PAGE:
Tibetan spiritual leader the Dalai Lama is currently in Australia yet Prime Minister Julia Gillard has refused to confirm whether she will meet him or not.
Federal Opposition Leader Tony Abbott and Greens leader Bob Brown have said they will meet with the man viewed with deep suspicion by China.
James Reilly, Lecturer in Northeast Asian Politics in the Department of Government and International Relations at the University of Sydney explains why the Prime Minister is so hesitant to meet a man popular with many Australians.
Why do Australian Prime Ministers traditionally not meet with the Dalai Lama?
It raises a lot of concerns in Australia’s relationship with Beijing. Julia Gillard had a pretty positive visit to Beijing recently so I think that the concern is about raising Beijing’s anger.
What would make Beijing so angry about the Prime Minister meeting with the Dalai Lama?
China has traditionally been extremely concerned with offering the Dalai Lama international legitimacy as a sort of equivalent to any kind of representative of a quasi-state or independent political entity.
It is a concern about the sovereignty issue. It is the same kind of concern China has with anyone meeting with the President of Taiwan as an independent leader, as this would suggest some kind of independence or autonomy for Tibet or Taiwan.
China has always raised a good deal of criticism, often times accompanied with vague economic threats, for countries whose head of state or leader meets directly with the Dalai Lama.
The more political the meeting, the more formal status the Dalai Lama is accorded equivalent to a head of state, the stronger Beijing’s concerns.
Do the Chinese overreact to leaders meeting the Dalai Lama?
For China this is primarily an issue of sovereignty and territorial integrity. The view from Beijing is that this is not just a pleasant discussion or a meeting with an individual from a religious point of view. For China the concern is the challenge to their sovereignty over their territory, namely the territory of the autonomous region of Tibet which is considered by China, and recognised by the world generally, as a part of the People’s Republic of China.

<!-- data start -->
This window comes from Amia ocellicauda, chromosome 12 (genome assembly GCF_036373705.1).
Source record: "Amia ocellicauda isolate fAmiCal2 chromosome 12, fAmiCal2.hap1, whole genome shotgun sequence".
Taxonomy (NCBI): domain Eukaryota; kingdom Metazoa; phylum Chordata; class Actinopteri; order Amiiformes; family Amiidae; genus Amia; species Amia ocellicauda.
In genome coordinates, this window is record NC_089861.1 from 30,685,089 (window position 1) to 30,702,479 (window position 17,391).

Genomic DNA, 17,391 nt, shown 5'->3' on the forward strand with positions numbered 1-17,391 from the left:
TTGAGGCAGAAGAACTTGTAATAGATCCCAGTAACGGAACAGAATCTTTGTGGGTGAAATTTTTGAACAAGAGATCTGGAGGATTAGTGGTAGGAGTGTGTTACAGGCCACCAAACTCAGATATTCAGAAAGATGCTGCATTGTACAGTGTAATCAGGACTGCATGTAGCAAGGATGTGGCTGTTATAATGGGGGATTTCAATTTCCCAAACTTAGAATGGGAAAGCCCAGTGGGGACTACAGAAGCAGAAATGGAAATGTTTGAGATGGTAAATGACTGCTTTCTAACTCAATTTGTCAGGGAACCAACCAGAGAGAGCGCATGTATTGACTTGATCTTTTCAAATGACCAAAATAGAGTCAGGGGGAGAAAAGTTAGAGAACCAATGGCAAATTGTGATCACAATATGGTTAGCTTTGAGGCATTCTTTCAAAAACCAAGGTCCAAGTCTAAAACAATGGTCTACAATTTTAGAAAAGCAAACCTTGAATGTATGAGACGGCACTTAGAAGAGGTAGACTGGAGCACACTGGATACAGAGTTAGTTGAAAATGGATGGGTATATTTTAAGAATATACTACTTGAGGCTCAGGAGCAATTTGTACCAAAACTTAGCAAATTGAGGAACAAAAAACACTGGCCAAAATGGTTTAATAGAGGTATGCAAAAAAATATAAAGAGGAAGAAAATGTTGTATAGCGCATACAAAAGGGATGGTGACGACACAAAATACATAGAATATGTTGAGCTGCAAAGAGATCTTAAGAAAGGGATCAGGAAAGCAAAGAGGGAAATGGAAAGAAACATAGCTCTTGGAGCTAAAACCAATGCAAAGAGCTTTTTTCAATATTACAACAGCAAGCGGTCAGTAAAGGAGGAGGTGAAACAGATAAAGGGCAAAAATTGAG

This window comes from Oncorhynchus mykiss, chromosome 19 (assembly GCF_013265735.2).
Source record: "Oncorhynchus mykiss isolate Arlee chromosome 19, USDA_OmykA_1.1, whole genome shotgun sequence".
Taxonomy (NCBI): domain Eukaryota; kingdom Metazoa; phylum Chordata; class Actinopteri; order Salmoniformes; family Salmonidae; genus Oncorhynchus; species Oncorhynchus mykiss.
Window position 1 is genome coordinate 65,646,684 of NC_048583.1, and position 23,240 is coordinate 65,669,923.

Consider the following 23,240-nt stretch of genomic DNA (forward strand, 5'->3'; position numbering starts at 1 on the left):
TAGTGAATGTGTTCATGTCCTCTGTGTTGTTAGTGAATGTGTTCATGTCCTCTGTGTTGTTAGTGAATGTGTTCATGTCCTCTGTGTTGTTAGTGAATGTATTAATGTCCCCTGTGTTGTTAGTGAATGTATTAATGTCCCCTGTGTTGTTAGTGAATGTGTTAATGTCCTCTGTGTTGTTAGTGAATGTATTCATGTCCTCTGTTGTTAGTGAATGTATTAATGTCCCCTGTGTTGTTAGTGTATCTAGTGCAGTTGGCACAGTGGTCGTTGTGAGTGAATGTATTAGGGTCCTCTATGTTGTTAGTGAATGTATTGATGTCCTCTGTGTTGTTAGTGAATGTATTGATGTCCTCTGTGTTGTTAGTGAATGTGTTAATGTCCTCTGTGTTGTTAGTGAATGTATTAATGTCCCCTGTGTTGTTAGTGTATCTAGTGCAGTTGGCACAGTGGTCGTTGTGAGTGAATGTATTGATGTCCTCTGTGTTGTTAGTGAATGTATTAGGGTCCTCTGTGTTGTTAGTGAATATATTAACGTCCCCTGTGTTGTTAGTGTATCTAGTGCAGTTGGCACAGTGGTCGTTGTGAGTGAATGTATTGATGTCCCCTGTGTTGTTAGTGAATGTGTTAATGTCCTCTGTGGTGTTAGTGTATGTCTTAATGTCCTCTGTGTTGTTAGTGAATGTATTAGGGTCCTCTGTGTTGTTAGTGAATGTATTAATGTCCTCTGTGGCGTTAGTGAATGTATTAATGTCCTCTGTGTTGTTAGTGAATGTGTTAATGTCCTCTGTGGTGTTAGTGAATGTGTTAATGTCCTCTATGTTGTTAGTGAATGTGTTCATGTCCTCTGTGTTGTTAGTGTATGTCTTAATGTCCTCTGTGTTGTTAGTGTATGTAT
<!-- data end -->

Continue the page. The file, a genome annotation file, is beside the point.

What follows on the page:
So for China the extent that people accord the appearance of international legitimacy to the Dalai Lama as equivalent to what they would offer a head of state seems to be suggesting supporting those voices within the Tibetan movement that think Tibet should be independent, that Tibet should be separate from China.
This is of great significance for national integrity and sovereignty and that is why Beijing’s voice is quite strident on this.
Is Australia being a good friend or are we losing sovereignty? We would never met with someone the US disapproves of.
The recent trend among Western leaders in Europe and the United States has been to have the head of government or the head of state meet with the Dalai Lama. In terms of a political strategy, he has had a good deal of success.
He has meet with Chancellor Angela Merkel of Germany, with Prime Minister Stephen Harper of Canada, former Prime Minister of Britain Gordon Brown and of course with President Sarkozy of France as well as with John Howard when he was Prime Minister.
The arguments that most leaders tend to give are two-fold. Generally there is a careful effort to articulate that they see this meeting with the Dalai Lama as an individual, as a representative of Tibetan Buddhism and the religious symbolism that he represents. That is an effort to de-politicise the Dalai Lama.
Ironically, many leaders also tend to see meeting with the Dalai Lama as an important statement on their human rights concerns within China proper. So in that way, they are politicising their meeting at the same time.
Sarkozy was particularly articulate in this approach, though being careful to say that he doesn’t support independence for Tibet.
Of course leaders face pressure from their domestic constituencies, particularly on the issue of human rights and from those people who see the Dalai Lama are a non-political figure.
At the same time, Beijing sees him as a deeply political figure.
Is there a chance for rapprochement between China and the Dalai Lama? If you look at Northern Ireland, stranger things have happened.
I think it is extremely unlikely and I think the situation is actually getting worse, because the Dalai Lama is about to step down from his position.
Instead, there has been an election and an alternative leader coming to the fore to represent the Tibetan diaspora. I think to this extent there is less ability to be flexible on the Tibetan side, so if there is somebody that doesn’t have the prestige of the Dalai Lama they will be very hard pressed to bring the overseas Tibetan movement together to support a controversial agreement with China.
Finding that common ground might be more difficult as the Tibetan movement becomes more democratic and more broadly based. So once this this Dalai Lama as an individual moves off the political stage, the hopes for rapprochement become more difficult.
Maybe there has been a window of opportunity that has passed. Whether it was realistic or not I don’t know, but that kind of grand bargain deal that would satisfy the overseas Tibetan community becomes more and more unlikely as time passes.